(יח) מִי־אֵ֣ל כָּמ֗וֹךָ נֹשֵׂ֤א עָוֺן֙ וְעֹבֵ֣ר עַל־פֶּ֔שַׁע לִשְׁאֵרִ֖ית נַחֲלָת֑וֹ לֹא־הֶחֱזִ֤יק לָעַד֙ אַפּ֔וֹ כִּֽי־חָפֵ֥ץ חֶ֖סֶד הֽוּא׃ (יט) יָשׁ֣וּב יְרַֽחֲמֵ֔נוּ יִכְבֹּ֖שׁ עֲוֺֽנֹתֵ֑ינוּ וְתַשְׁלִ֛יךְ בִּמְצֻל֥וֹת יָ֖ם כָּל־חַטֹּאותָֽם׃ (כ) תִּתֵּ֤ן אֱמֶת֙ לְיַֽעֲקֹ֔ב חֶ֖סֶד לְאַבְרָהָ֑ם אֲשֶׁר־נִשְׁבַּ֥עְתָּ לַאֲבֹתֵ֖ינוּ מִ֥ימֵי קֶֽדֶם׃
(18) Who is a God like You, Forgiving iniquity And remitting transgression; Who has not maintained His wrath forever Against the remnant of His own people, Because He loves graciousness! (19) He will take us back in love; He will cover up our iniquities, You will hurl all our sins Into the depths of the sea. (20) You will keep faith with Jacob, Loyalty to Abraham, As You promised on oath to our fathers In days gone by.
(ה) מִֽן־הַ֭מֵּצַ֥ר קָרָ֣אתִי יָּ֑הּ עָנָ֖נִי בַמֶּרְחָ֣ב יָֽהּ׃ (ו) יְהוָ֣ה לִ֭י לֹ֣א אִירָ֑א מַה־יַּעֲשֶׂ֖ה לִ֣י אָדָֽם׃ (ז) יְהוָ֣ה לִ֭י בְּעֹזְרָ֑י וַ֝אֲנִ֗י אֶרְאֶ֥ה בְשֹׂנְאָֽי׃ (ח) ט֗וֹב לַחֲס֥וֹת בַּיהוָ֑ה מִ֝בְּטֹ֗חַ בָּאָדָֽם׃ (ט) ט֗וֹב לַחֲס֥וֹת בַּיהוָ֑ה מִ֝בְּטֹ֗חַ בִּנְדִיבִֽים׃ (י)
(5) In distress I called on the LORD; the Lord answered me and brought me relief. (6) The LORD is on my side, I have no fear; what can man do to me? (7) With the LORD on my side as my helper, I will see the downfall of my foes. (8) It is better to take refuge in the LORD than to trust in mortals; (9) it is better to take refuge in the LORD than to trust in the great.
Rabbi Jonathan Saks: Commentary to Tashlikh from pp. 936-947 of Koren-Sacks Machzor for Rosh HaShana
It is a custom, on the afternoon of the first day of Rosh HaShana (or second, if the first is Shabbat) to go to teh shore of the sea, the bank of a river, or other running stream of water, as a symbolic enactment of the words of the prophet Micah: "He God] will cast (tashlikh) into the depths of the sea all their sins" (Micah 7:19)...The first mention of the custom is in Sefer Maharil of Rabbi Jacob Moellin (d. 1425)...Many folk customs have become associated with Tashlikh, among them the custom of throwing crumbs into water as a symbolic gesture to accompany the process of repentance, begun on Rosh HaShana, as if we were "casting away" our sins. This practice was dismissed by some halakhic authorities and ridiculed by gentiles. However it is less ridiculous than it seems. Maimonides writers about the scapegoat on Yom Kippur over which the High priest confessed the sins of the people and which was then sent out into the wilderness:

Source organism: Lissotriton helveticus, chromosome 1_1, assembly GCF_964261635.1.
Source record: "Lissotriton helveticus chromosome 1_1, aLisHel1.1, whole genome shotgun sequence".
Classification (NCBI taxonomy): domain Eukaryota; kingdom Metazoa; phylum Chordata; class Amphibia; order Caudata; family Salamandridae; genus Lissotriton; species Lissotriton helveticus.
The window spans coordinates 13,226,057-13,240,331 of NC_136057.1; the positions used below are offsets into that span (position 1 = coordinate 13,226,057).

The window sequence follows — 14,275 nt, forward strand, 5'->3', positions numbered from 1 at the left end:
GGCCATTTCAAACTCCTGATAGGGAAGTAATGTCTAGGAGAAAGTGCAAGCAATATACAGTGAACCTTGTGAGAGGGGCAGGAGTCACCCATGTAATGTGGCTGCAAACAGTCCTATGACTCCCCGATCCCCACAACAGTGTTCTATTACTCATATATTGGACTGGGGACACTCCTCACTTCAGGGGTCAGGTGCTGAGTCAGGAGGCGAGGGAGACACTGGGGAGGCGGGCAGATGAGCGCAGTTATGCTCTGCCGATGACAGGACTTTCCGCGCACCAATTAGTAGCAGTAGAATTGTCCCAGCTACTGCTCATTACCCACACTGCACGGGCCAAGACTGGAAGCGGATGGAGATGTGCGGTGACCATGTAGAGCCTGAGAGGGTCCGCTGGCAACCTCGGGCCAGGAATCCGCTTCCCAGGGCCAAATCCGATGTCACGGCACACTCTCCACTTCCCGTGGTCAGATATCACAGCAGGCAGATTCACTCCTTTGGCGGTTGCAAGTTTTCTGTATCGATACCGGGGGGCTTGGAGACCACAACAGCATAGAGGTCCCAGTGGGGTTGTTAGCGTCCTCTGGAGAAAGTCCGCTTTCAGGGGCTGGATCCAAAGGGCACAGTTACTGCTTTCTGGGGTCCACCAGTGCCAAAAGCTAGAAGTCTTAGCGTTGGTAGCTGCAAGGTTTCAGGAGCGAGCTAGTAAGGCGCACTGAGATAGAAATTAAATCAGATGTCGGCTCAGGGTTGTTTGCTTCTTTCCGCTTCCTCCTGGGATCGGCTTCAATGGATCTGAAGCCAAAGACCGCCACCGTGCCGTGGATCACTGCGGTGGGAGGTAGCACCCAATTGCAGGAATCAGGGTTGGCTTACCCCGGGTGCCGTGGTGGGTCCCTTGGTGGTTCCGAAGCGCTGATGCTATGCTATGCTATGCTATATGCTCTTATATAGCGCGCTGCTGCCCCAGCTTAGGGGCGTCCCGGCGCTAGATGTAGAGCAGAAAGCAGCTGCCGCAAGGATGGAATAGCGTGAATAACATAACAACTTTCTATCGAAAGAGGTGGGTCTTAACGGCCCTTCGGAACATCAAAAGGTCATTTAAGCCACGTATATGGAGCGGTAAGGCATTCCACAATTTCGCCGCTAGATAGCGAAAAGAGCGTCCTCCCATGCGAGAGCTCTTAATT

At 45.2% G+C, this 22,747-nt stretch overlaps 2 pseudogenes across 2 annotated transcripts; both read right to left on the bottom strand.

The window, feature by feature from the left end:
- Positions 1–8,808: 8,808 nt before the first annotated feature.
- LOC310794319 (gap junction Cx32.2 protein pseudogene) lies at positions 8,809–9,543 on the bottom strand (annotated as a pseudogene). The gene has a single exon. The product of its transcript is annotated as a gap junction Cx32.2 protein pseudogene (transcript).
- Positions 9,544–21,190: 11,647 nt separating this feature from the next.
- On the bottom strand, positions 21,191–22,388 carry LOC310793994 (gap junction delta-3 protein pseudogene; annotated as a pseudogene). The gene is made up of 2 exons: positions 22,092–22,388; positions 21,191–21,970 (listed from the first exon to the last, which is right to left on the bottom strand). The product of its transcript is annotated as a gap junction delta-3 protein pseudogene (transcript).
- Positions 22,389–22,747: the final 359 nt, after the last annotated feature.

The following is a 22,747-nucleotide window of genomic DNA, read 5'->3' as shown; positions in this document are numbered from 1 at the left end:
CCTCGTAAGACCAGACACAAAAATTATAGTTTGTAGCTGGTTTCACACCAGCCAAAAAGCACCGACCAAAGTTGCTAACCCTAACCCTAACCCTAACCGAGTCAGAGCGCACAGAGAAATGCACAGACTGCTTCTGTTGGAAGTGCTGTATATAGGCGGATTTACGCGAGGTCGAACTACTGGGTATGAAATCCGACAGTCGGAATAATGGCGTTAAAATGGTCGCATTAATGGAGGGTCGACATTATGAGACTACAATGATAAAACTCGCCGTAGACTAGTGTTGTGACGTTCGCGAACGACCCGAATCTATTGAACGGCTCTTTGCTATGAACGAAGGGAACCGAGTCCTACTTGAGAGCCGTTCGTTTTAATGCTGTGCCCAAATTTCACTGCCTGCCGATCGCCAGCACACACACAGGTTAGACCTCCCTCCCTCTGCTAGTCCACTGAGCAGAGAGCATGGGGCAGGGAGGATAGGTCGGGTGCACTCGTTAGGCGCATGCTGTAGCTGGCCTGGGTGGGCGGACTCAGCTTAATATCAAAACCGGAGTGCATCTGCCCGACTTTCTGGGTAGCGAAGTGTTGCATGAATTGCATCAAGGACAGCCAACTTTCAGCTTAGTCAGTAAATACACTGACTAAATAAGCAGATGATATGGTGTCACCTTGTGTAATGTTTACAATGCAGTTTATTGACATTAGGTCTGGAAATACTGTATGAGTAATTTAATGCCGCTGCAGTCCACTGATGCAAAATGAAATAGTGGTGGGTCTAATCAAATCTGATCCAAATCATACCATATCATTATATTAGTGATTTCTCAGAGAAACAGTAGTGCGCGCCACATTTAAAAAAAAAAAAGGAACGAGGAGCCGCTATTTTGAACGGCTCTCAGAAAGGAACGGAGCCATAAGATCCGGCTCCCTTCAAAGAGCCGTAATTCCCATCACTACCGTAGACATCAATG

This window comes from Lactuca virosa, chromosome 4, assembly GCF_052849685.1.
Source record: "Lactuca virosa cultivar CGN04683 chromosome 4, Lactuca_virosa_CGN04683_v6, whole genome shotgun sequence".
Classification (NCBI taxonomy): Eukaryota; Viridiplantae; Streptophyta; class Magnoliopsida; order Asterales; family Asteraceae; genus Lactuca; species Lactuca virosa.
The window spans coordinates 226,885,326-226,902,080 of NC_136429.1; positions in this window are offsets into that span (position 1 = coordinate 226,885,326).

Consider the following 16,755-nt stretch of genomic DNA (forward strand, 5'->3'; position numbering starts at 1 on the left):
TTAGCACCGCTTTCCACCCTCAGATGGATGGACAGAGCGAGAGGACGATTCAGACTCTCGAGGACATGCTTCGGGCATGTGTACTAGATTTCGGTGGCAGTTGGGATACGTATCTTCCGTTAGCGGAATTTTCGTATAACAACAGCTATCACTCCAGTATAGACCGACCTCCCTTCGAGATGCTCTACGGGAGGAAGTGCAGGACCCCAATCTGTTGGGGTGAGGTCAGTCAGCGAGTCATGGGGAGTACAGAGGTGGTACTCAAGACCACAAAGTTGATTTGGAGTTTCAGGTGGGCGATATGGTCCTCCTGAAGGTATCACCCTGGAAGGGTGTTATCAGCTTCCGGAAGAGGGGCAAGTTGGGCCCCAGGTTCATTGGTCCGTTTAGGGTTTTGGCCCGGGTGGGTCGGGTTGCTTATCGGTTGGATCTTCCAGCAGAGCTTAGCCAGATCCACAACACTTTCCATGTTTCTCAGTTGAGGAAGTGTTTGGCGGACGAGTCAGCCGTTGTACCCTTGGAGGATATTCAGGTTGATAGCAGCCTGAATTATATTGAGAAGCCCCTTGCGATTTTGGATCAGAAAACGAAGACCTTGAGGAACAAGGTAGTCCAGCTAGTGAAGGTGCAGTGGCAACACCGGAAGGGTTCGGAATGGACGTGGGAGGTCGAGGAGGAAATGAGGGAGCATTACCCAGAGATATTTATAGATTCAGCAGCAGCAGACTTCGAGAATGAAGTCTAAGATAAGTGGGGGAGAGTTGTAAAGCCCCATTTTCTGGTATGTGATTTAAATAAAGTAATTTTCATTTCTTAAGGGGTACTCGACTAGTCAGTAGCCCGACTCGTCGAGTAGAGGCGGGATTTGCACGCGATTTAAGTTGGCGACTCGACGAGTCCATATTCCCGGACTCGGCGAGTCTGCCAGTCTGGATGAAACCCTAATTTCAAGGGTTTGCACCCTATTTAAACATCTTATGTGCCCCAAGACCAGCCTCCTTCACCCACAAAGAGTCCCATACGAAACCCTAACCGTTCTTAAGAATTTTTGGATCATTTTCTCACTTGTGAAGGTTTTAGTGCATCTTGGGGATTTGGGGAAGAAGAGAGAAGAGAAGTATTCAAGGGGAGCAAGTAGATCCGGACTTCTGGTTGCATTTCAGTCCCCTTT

"There is no doubt that sins cannot be carried like a burden, and taken off the shoulder of one being and laid on that of another. But these ceremonies are of a symbolic character, and serve to impress people with a certain idea, and to induce them to repent, as if to say: we have freed ourselves of our previous deeds, have cast them behind our backs and removed them frum us as far as possible (Guide III:46)."